Storage budgets may not keep up with demand in 2007

Gartner study finds that 26 percent to 37 percent of managers worldwide planned to increase spending

Although demand for more storage capacity is a continuing problem for small- to medium-sized businesses (SMBs), only about 37 percent of companies surveyed plan to increase spending on the technology in 2007 according to a forecast released Thursday by industry research firm Gartner Inc.

Gartner asked more than 1,100 respondents globally about their 2007 budget plans for storage hardware, software or services. From 26 percent to 37 percent planned to increase spending, depending on the category, over their 2006 budgets, said Gartner analyst Pushan Rinnen.

Fifty-five percent of the IT managers surveyed said their biggest storage challenge was keeping up with growing demand, estimating that their capacity needs would grow by an average 25 percent in one year and by 41 percent in two years.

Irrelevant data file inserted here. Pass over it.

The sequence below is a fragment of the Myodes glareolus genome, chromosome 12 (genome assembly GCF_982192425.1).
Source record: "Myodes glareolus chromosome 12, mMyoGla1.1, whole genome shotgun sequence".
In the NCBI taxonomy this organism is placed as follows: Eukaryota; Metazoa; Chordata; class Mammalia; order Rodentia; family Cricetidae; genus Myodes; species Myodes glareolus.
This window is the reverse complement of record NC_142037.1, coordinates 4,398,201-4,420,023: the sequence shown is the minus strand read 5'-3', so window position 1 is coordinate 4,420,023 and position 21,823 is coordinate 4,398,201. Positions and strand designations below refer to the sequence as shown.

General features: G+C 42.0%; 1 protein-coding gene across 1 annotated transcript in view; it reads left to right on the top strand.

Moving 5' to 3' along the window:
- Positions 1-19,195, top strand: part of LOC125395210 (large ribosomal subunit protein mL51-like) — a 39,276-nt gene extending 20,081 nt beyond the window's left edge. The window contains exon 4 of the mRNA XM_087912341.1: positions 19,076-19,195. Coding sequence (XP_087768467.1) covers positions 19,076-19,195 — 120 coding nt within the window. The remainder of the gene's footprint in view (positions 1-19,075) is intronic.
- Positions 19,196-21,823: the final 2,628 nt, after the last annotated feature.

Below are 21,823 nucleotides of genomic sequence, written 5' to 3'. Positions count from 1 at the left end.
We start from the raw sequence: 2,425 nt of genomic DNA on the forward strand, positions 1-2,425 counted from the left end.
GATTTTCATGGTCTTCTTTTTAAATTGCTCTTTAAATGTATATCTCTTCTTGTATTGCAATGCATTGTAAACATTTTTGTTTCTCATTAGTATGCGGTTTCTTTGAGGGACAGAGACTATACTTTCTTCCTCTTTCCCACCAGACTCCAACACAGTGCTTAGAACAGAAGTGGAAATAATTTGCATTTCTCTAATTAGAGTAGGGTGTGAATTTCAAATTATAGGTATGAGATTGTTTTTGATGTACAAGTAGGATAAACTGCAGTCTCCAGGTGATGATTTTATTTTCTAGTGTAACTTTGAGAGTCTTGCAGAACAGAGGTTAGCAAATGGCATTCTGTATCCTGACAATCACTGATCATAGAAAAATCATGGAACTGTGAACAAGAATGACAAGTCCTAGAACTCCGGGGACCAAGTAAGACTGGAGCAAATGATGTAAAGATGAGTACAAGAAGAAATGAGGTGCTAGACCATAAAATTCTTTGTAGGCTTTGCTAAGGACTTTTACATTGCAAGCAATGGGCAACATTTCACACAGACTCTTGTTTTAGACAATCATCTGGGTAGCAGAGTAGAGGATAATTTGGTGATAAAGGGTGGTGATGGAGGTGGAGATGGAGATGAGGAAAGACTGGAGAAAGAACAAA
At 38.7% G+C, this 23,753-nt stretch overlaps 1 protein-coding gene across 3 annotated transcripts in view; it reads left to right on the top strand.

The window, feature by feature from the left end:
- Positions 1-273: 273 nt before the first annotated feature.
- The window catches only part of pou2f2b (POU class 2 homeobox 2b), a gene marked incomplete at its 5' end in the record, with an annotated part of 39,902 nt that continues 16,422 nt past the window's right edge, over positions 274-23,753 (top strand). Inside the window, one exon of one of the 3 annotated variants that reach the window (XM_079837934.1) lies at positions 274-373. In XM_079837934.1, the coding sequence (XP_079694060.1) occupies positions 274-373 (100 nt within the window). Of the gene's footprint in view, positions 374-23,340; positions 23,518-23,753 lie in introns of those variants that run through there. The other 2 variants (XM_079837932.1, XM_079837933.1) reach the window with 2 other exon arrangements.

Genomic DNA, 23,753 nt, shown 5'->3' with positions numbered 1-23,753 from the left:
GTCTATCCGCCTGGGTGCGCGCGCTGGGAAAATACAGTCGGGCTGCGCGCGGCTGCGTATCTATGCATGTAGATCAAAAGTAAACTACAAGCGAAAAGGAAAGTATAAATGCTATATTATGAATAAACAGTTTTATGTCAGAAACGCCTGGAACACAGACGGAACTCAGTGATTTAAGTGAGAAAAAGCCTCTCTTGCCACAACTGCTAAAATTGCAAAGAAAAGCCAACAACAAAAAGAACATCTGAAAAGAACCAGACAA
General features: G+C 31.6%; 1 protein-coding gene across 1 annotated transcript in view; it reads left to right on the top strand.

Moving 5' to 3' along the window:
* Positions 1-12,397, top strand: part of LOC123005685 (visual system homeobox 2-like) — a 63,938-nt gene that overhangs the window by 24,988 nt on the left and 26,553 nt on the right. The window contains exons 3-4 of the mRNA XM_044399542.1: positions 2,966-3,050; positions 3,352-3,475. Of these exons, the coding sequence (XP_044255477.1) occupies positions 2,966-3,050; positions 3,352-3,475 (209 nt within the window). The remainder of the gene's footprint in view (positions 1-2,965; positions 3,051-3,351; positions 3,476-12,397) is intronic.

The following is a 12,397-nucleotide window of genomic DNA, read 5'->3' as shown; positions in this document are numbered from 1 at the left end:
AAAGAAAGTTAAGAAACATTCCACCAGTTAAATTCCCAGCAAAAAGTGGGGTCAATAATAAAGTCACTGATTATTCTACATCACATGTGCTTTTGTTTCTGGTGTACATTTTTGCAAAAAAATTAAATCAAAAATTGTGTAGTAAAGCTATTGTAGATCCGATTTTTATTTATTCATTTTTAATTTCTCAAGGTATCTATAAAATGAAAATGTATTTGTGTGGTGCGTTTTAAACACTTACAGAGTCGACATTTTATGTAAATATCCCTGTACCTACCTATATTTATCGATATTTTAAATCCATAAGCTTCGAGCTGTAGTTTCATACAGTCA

Yet, little more than a third expected budgets to increase to meet that demand. "Sometimes the budget has nothing to do with your need," Rinnen said.

However, most storage budgets at least won't shrink. The Gartner survey highlights the 70 percent who said their storage spending will "increase or remain the same" next year.

SMBs can control storage growth without adding capacity by better managing their storage networks, Rinnen said. She says fewer than 30 percent of respondents plan to implement information lifecycle management (ILM) strategies, such as tiered storage. With tiered storage, business-critical information that needs to be quickly accessible can be connected by high-quality Fibre Channel technology, while less important information can be stored on less expensive SATA (Serial Advanced Technology Attachment) drives or stored on tape.

"The vendors have not been doing a very good job of communicating that to the market," she said. "Many SMBs have failed to understand that implementing ILM and tiered storage can help solve their problems with growing capacity.”

Recommended
Join the discussion
Be the first to comment on this article. Our Commenting Policies